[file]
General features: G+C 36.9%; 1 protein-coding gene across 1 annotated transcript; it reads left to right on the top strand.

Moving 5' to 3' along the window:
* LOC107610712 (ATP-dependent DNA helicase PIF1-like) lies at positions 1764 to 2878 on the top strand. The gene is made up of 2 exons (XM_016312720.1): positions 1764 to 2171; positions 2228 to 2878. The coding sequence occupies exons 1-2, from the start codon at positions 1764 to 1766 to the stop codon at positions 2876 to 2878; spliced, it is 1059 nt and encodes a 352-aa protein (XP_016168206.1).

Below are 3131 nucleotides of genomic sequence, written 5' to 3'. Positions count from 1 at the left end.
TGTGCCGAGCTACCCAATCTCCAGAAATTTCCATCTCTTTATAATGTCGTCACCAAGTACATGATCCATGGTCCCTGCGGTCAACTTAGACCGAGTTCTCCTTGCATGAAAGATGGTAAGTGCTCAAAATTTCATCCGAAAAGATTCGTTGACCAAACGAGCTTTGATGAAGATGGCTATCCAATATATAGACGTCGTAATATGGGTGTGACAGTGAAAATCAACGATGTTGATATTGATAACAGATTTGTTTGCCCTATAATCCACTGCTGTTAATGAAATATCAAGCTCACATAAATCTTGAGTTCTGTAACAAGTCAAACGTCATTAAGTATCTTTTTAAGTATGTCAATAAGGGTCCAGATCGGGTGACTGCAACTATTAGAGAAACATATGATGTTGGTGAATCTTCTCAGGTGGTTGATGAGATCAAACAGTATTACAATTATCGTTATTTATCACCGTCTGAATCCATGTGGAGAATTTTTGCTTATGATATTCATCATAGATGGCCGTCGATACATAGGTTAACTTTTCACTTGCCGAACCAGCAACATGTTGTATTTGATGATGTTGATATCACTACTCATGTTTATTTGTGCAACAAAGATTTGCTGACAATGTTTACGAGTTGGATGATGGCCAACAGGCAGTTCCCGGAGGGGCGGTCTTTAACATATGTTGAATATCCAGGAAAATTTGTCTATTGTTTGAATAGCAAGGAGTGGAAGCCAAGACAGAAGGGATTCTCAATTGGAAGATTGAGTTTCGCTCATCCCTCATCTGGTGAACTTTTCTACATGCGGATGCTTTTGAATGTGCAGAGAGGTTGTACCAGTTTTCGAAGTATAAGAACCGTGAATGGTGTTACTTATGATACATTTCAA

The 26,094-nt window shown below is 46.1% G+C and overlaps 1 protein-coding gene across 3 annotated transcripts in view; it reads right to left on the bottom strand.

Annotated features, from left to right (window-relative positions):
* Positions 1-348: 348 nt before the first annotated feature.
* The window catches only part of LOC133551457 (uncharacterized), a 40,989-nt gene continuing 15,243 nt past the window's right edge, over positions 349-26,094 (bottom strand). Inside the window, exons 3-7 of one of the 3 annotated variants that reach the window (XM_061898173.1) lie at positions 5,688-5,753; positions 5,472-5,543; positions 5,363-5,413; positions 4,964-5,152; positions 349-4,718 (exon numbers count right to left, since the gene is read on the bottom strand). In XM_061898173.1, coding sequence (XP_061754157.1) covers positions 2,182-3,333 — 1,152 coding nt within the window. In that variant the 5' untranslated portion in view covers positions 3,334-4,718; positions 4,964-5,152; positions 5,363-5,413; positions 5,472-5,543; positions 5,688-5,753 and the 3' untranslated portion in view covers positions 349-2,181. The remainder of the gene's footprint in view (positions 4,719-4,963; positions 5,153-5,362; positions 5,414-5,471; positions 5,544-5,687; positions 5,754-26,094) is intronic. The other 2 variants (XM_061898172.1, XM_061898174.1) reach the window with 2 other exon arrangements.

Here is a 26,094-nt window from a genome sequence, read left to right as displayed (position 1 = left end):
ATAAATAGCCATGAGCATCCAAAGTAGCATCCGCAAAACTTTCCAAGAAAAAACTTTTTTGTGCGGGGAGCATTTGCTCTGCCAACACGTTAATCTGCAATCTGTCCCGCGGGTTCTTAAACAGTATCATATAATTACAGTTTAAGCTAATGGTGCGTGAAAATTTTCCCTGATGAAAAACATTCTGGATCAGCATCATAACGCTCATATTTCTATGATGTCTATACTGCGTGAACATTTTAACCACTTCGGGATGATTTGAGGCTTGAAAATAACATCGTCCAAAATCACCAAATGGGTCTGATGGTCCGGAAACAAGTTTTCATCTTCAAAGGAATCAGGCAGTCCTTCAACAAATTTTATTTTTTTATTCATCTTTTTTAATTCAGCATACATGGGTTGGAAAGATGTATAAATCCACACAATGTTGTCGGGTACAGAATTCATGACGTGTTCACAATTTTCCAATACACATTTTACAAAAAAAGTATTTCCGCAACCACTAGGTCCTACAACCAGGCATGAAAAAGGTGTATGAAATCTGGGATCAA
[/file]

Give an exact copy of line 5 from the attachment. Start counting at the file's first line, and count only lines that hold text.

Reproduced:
TGTGCCGAGCTACCCAATCTCCAGAAATTTCCATCTCTTTATAATGTCGTCACCAAGTACATGATCCATGGTCCCTGCGGTCAACTTAGACCGAGTTCTCCTTGCATGAAAGATGGTAAGTGCTCAAAATTTCATCCGAAAAGATTCGTTGACCAAACGAGCTTTGATGAAGATGGCTATCCAATATATAGACGTCGTAATATGGGTGTGACAGTGAAAATCAACGATGTTGATATTGATAACAGATTTGTTTGCCCTATAATCCACTGCTGTTAATGAAATATCAAGCTCACATAAATCTTGAGTTCTGTAACAAGTCAAACGTCATTAAGTATCTTTTTAAGTATGTCAATAAGGGTCCAGATCGGGTGACTGCAACTATTAGAGAAACATATGATGTTGGTGAATCTTCTCAGGTGGTTGATGAGATCAAACAGTATTACAATTATCGTTATTTATCACCGTCTGAATCCATGTGGAGAATTTTTGCTTATGATATTCATCATAGATGGCCGTCGATACATAGGTTAACTTTTCACTTGCCGAACCAGCAACATGTTGTATTTGATGATGTTGATATCACTACTCATGTTTATTTGTGCAACAAAGATTTGCTGACAATGTTTACGAGTTGGATGATGGCCAACAGGCAGTTCCCGGAGGGGCGGTCTTTAACATATGTTGAATATCCAGGAAAATTTGTCTATTGTTTGAATAGCAAGGAGTGGAAGCCAAGACAGAAGGGATTCTCAATTGGAAGATTGAGTTTCGCTCATCCCTCATCTGGTGAACTTTTCTACATGCGGATGCTTTTGAATGTGCAGAGAGGTTGTACCAGTTTTCGAAGTATAAGAACCGTGAATGGTGTTACTTATGATACATTTCAA